One university, one school of medicine
She’s overwhelmed by it all
The nurse is all sympathy, voice of experience:
Let’s have a look at that eye
It’s going to look bad for a week, maybe more
Go on, darling, it’s all right to cry

(Chorus): How can I leave him, she is crying
What could I do, where would I go?
He didn’t mean it, he will change someday
Oh, God, how he used to love me so

The doctor is busy, his manner professional
She finds she must look at the floor
He looks at her eye, at her ribs and her arm
And it seems every last inch is sore
The doctor is handsome, he smells of cologne
And his figure’s athletically slim
He speaks disapprovingly: What did you do
To deserve such a beating from him?


The policeman is waiting outside in the corridor
He speaks to her as to a child
He’s friends with her husband, he’s angry with her
And he asks if there’ll be charges filed
She says she’s not sure, she needs time to recover
She feels beaten down in disgrace
The policeman asks isn’t she secretly glad
For a man who’ll keep her in her place


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Marco Principia

Born in Rome, his beloved city. Graduated with honors in Political Science and International Relations at Università degli Studi "Roma Tre". Currently employed at CIES - ONLUS as Fundraising Manager. Huge fan of A.S. Roma.
One Comment
  • Roger Hawcroft
    roger Hawcroft
    3 December 2015 at 4:02 pm
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    In the vein of Woody Guthrie and others, Tom Paxton carried on the tradition of folk musicians in passin on the oral history and record of the times in which they lived. Folk music has been and remains particularly powerful in imparting with startling clarity, stories that illuminate the experiences, joys and hardships of the general populace of a particular place and time. Good folk songs are masterful at transmitting the feelings of ordinary people and their living conditions, relationships to one another and to wealth, power and privilege. They echo the literary tradition of writers such as Steinbeck and Dickens and are powerful and moving, whilst at the same time, often extremely lyrical, compelling and entertaining.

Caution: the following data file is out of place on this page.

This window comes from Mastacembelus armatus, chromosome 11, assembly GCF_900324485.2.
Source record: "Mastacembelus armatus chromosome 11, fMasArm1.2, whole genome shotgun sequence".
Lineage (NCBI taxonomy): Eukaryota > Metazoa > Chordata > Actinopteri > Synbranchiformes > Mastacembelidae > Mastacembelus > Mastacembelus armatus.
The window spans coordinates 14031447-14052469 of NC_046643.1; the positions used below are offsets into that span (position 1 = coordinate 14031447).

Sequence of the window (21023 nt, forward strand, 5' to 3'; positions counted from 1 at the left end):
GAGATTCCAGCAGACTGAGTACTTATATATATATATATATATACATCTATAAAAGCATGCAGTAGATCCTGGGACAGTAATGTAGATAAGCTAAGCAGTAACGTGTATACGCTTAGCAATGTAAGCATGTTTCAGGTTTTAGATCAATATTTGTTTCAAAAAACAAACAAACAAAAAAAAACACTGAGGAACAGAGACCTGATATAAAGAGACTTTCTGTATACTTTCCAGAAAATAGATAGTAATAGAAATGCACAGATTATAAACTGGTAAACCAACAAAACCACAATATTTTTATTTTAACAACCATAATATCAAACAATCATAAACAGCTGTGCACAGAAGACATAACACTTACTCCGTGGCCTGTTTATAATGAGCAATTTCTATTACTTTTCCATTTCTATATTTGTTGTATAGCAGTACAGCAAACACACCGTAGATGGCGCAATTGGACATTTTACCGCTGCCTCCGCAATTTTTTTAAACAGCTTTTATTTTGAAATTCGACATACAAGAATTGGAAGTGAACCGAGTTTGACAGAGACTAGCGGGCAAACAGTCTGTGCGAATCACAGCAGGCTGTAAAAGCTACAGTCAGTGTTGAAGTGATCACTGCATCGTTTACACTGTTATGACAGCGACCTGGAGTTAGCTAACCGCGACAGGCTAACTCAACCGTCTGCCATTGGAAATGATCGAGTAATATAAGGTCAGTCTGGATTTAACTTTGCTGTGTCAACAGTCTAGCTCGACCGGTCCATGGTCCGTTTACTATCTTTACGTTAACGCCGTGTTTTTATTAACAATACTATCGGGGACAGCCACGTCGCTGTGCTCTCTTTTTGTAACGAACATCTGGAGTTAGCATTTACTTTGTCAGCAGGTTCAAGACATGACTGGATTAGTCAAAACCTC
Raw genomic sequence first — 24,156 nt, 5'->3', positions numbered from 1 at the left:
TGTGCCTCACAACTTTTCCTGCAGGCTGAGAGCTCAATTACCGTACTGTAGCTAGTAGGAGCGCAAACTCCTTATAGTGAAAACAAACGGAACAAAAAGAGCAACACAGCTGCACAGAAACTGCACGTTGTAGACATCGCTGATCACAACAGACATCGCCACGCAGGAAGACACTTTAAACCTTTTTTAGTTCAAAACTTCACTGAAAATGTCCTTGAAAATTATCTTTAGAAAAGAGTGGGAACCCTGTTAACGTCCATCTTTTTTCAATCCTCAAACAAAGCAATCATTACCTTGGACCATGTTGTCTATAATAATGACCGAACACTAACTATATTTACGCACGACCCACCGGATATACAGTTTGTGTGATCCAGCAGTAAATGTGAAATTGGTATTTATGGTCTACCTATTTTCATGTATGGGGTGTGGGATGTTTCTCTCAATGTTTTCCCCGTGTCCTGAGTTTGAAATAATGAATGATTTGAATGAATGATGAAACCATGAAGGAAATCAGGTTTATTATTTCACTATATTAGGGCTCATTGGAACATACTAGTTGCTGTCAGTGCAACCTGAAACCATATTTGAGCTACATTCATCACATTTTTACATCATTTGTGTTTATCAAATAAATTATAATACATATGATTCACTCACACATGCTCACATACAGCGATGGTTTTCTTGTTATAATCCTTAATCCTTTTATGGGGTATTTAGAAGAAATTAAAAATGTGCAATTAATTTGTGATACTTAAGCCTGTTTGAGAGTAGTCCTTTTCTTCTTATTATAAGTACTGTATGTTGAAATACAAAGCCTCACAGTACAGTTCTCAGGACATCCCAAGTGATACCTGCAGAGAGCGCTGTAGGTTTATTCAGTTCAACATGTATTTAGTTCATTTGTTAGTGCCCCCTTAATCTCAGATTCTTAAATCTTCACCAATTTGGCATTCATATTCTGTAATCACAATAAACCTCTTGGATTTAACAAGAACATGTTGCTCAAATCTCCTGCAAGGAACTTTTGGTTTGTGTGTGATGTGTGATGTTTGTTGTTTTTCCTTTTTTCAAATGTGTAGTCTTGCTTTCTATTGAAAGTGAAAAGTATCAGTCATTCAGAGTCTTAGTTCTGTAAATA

Tom Paxton stands well alongside such artists as Derroll Adams, Pete Seeger, Townes Van Zandt, James McMurtry, Lucinda Williams, John Hartford, Bobby Bear, John Prine and many many more, not forgetting, of course, the young Bob Dylan.

    This trend of the oral tradition in music, the folk song, continues throughout “popular music” – which is really just a term to describe “the music of the people”, i.e folk music. It can be found in popular music from the rock’n roll of the 50’s right through to the RAP and HIP HOP of today. Exponents of the genre are, of course, to be found in many countries and languages and because it is really the musical conduit of the oral tradition, it does adapt and change with the times, hence the difficulty people have in defining it, for it is not so much a genre as a tradition that transcends genre. It is a vehicle through which people transmit their very experience; social and political consciousness and feeling, with a convincing clarity yet one in which their has to be an awareness and relationship to the message for real understanding. As such it has been a vehicle for protest and appeal, down through the ages, just as were the fables and satires of court jesters, travelling entertainers and story tellers who were the people’s media of the past.

    Thank you for another great addition to Sounds From The Bucket.